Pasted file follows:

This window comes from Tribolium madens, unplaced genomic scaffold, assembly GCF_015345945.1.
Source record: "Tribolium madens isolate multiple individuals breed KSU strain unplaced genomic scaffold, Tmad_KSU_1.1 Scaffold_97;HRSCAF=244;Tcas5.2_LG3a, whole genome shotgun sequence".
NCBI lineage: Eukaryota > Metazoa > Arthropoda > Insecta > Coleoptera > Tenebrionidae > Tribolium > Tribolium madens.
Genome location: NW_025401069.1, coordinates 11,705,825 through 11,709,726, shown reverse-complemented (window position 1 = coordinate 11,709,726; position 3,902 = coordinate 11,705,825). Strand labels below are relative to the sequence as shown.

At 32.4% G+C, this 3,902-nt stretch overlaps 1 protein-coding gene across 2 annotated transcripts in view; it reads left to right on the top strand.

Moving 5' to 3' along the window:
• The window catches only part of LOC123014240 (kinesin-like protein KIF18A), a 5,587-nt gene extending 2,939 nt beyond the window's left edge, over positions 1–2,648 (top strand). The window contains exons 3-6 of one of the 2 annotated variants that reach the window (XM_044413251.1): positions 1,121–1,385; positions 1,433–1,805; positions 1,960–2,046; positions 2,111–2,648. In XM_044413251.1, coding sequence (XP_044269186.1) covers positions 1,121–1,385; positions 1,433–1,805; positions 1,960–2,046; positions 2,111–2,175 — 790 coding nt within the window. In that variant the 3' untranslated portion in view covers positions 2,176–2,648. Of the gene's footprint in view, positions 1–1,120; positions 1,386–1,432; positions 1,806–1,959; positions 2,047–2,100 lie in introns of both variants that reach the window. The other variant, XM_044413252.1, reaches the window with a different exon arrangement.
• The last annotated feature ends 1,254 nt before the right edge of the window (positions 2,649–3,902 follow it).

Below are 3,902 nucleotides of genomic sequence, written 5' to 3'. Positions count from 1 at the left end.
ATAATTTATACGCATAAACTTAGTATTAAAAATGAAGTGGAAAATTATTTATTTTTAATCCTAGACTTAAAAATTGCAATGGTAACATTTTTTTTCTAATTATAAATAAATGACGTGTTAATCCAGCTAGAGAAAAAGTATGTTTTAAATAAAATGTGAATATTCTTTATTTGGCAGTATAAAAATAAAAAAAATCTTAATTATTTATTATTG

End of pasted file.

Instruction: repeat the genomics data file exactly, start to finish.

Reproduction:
This window comes from Tribolium madens, unplaced genomic scaffold, assembly GCF_015345945.1.
Source record: "Tribolium madens isolate multiple individuals breed KSU strain unplaced genomic scaffold, Tmad_KSU_1.1 Scaffold_97;HRSCAF=244;Tcas5.2_LG3a, whole genome shotgun sequence".
NCBI lineage: Eukaryota > Metazoa > Arthropoda > Insecta > Coleoptera > Tenebrionidae > Tribolium > Tribolium madens.
Genome location: NW_025401069.1, coordinates 11,705,825 through 11,709,726, shown reverse-complemented (window position 1 = coordinate 11,709,726; position 3,902 = coordinate 11,705,825). Strand labels below are relative to the sequence as shown.

At 32.4% G+C, this 3,902-nt stretch overlaps 1 protein-coding gene across 2 annotated transcripts in view; it reads left to right on the top strand.

Moving 5' to 3' along the window:
• The window catches only part of LOC123014240 (kinesin-like protein KIF18A), a 5,587-nt gene extending 2,939 nt beyond the window's left edge, over positions 1–2,648 (top strand). The window contains exons 3-6 of one of the 2 annotated variants that reach the window (XM_044413251.1): positions 1,121–1,385; positions 1,433–1,805; positions 1,960–2,046; positions 2,111–2,648. In XM_044413251.1, coding sequence (XP_044269186.1) covers positions 1,121–1,385; positions 1,433–1,805; positions 1,960–2,046; positions 2,111–2,175 — 790 coding nt within the window. In that variant the 3' untranslated portion in view covers positions 2,176–2,648. Of the gene's footprint in view, positions 1–1,120; positions 1,386–1,432; positions 1,806–1,959; positions 2,047–2,100 lie in introns of both variants that reach the window. The other variant, XM_044413252.1, reaches the window with a different exon arrangement.
• The last annotated feature ends 1,254 nt before the right edge of the window (positions 2,649–3,902 follow it).

Below are 3,902 nucleotides of genomic sequence, written 5' to 3'. Positions count from 1 at the left end.
ATAATTTATACGCATAAACTTAGTATTAAAAATGAAGTGGAAAATTATTTATTTTTAATCCTAGACTTAAAAATTGCAATGGTAACATTTTTTTTCTAATTATAAATAAATGACGTGTTAATCCAGCTAGAGAAAAAGTATGTTTTAAATAAAATGTGAATATTCTTTATTTGGCAGTATAAAAATAAAAAAAATCTTAATTATTTATTATTG